When is the best time to start rose cuttings?

jroot(5A Ont. Canada (near Guelph))August 26, 2007

My Blaze died but came up from the root stock as a single white which blooms for 1 day. :(

In a nearby cemetery, there is an amazing shrub rose with gorgeous double blooms, and the plant must be at least 80 years old, with trunks several inches in diameter. Obviously it is tough as nails as it gets NO protection from the north wind where it is.

I would like to take several cuttings of the plant, and was thinking that early September might be a good time. Do you think it will have enough time to formulate good roots to get it through the winter if I started within a week's time?

I was thinking of cutting the top 8 inches of a bloom end: removing all but the last 2 leaves, using a semihardwood rooting hormone; starting them in potting medium with good drainage; and then placing them in a protected shady northern light area of the garden. Am I on the right track?

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Not sure about your space to do this indoors but any new growing tip should still start indoors under lights. I use Wilsons Rooting Gel for other plants and it seems to work almost anytime as long as the growth is fresh from which you are taking the cutting.
I put them into the larger peat pellets inside a Dairy Queen Sundae cup with lid.
Check out some of the pics on my blog under Blue Honeysuckle. Just copy this address to your browser

Here is a link about rose cuttings and willow water.

Here is a link that might be useful: Rose Cuttings

    Bookmark   August 27, 2007 at 9:20AM
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I'm no expert, but I started 9 hardy rugosa rose cuttings a couple months ago. I made the cuttings as you describe, but also scraped the ends lightly with a knife before dipping in the rooting hormone. I planted them on the north side of my house under some shade trees with plastic pop bottles (caps on, bottom of the bottle cut off) placed over the cuttings which keeps the moisture in like a little greenhouse. It's very important to keep them watered so that you see condensation inside the bottle at all times. So far I've only lost one of the cuttings. The rest have all sprouted brand new leaves. Oh yeah, cut the leaves you do leave on your cuttings in half so you can tell when new leaves form. I've noticed that my new leaves are lighter in color. I'm planning on leaving my cuttings outside under their bottles all winter. I'll probably try and protect them with leaves or evergreen branches. I've never tried this before. I might end up with 8 dead cuttings next spring, but they didn't cost anything anyway.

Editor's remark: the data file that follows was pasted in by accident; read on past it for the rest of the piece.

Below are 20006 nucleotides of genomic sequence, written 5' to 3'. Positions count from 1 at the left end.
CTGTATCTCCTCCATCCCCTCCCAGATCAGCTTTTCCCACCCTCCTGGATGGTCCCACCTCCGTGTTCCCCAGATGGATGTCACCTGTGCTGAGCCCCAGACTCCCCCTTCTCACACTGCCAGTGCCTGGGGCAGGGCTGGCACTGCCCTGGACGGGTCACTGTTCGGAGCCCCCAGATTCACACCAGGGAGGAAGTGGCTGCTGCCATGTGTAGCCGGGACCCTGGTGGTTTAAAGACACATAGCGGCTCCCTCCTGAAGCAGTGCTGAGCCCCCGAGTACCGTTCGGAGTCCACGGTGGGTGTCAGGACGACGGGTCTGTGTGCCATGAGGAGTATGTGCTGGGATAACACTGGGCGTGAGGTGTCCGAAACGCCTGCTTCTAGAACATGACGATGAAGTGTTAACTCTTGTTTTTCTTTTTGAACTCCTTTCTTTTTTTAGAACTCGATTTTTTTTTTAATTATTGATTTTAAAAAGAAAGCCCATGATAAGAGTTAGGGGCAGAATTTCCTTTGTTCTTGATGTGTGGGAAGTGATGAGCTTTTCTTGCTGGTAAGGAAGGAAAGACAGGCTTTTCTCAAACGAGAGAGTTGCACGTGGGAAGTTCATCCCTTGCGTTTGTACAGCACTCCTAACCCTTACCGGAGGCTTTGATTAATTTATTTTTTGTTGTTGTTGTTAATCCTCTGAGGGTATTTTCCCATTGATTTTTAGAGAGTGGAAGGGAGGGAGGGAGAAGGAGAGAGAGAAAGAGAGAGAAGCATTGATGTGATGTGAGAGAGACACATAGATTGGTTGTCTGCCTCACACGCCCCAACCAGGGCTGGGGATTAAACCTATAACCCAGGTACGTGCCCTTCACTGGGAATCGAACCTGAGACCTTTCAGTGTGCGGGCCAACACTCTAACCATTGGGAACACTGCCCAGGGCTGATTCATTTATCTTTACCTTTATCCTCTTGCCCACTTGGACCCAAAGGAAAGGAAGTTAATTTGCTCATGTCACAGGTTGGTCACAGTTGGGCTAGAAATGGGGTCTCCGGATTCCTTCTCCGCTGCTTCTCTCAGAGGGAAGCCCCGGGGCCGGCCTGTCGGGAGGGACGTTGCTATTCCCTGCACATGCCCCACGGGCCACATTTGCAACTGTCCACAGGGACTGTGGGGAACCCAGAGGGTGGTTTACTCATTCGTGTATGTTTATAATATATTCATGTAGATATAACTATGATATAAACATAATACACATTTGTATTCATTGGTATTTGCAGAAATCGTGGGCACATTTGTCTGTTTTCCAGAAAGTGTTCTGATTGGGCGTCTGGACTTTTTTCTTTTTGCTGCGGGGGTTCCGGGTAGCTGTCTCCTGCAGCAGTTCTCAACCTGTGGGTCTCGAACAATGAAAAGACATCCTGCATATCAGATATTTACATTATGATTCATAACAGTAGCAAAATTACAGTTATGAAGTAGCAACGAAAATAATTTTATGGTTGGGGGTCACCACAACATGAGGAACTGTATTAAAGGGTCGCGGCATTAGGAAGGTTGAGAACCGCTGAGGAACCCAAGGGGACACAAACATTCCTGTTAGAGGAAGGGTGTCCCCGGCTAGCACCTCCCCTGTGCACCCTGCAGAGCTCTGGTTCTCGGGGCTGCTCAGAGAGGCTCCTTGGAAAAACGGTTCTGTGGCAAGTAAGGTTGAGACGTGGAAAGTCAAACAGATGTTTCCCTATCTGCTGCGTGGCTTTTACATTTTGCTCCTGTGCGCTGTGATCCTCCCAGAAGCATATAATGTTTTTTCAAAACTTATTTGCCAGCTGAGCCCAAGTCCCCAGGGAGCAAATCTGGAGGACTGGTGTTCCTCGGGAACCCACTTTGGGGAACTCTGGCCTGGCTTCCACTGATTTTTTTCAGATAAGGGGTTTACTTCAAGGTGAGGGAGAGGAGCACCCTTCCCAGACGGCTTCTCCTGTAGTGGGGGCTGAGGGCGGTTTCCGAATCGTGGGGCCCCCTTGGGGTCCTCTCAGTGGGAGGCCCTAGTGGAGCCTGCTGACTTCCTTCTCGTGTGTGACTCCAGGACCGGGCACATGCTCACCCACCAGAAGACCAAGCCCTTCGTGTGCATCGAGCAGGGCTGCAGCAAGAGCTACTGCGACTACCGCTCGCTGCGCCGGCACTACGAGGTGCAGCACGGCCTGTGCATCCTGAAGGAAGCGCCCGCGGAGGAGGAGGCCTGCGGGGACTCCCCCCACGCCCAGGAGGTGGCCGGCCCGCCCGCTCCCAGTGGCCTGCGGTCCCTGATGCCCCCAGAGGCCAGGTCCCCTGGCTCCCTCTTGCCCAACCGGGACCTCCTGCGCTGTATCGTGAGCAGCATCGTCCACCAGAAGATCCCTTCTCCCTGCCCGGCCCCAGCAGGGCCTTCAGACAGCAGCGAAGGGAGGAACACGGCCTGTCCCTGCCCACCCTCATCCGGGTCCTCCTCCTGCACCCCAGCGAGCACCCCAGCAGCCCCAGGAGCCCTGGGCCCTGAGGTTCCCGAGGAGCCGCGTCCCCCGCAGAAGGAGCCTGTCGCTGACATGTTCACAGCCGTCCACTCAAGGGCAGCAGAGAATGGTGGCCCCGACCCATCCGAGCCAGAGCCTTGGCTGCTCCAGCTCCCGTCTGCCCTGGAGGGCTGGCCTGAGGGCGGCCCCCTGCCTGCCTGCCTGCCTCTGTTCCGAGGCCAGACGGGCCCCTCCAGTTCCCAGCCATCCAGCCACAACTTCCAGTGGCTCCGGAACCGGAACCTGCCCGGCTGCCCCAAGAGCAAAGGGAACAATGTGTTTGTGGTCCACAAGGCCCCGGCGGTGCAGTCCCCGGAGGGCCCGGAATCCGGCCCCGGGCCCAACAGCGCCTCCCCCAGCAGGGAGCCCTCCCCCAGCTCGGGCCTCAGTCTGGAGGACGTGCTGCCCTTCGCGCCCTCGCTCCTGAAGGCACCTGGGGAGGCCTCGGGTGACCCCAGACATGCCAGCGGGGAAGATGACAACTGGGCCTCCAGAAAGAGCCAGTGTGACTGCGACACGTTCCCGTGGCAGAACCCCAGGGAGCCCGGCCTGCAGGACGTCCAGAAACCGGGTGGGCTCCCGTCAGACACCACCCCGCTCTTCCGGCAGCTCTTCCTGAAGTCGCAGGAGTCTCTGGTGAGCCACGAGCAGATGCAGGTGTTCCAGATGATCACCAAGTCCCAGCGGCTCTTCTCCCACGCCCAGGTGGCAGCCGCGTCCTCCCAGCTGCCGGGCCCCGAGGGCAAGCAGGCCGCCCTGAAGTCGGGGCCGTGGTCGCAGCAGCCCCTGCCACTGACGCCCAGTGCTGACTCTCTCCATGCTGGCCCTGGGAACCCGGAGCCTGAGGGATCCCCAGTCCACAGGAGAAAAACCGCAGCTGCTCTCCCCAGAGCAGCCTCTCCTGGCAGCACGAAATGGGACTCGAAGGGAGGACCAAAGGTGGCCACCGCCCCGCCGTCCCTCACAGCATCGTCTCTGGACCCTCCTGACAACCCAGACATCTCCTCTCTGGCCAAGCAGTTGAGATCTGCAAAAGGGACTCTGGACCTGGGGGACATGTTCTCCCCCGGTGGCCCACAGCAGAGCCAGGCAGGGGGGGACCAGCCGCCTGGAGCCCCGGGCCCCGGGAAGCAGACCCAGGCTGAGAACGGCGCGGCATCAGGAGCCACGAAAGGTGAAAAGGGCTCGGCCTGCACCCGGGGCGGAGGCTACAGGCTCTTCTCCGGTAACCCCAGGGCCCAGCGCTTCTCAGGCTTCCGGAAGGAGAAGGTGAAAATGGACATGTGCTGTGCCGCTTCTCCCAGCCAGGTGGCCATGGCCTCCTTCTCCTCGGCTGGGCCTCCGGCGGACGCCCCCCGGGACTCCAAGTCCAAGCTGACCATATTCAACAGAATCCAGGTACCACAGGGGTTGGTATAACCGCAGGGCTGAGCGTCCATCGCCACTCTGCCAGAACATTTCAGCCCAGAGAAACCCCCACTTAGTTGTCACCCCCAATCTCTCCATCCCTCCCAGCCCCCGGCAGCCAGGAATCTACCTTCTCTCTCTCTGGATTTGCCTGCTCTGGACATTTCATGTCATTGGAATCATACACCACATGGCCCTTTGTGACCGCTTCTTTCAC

Bookmark   August 27, 2007 at 11:44PM
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jroot(5A Ont. Canada (near Guelph))

Thanks cmmwiebe and Kristin_flower. Your comments are most appreciated.

    Bookmark   August 28, 2007 at 4:46PM
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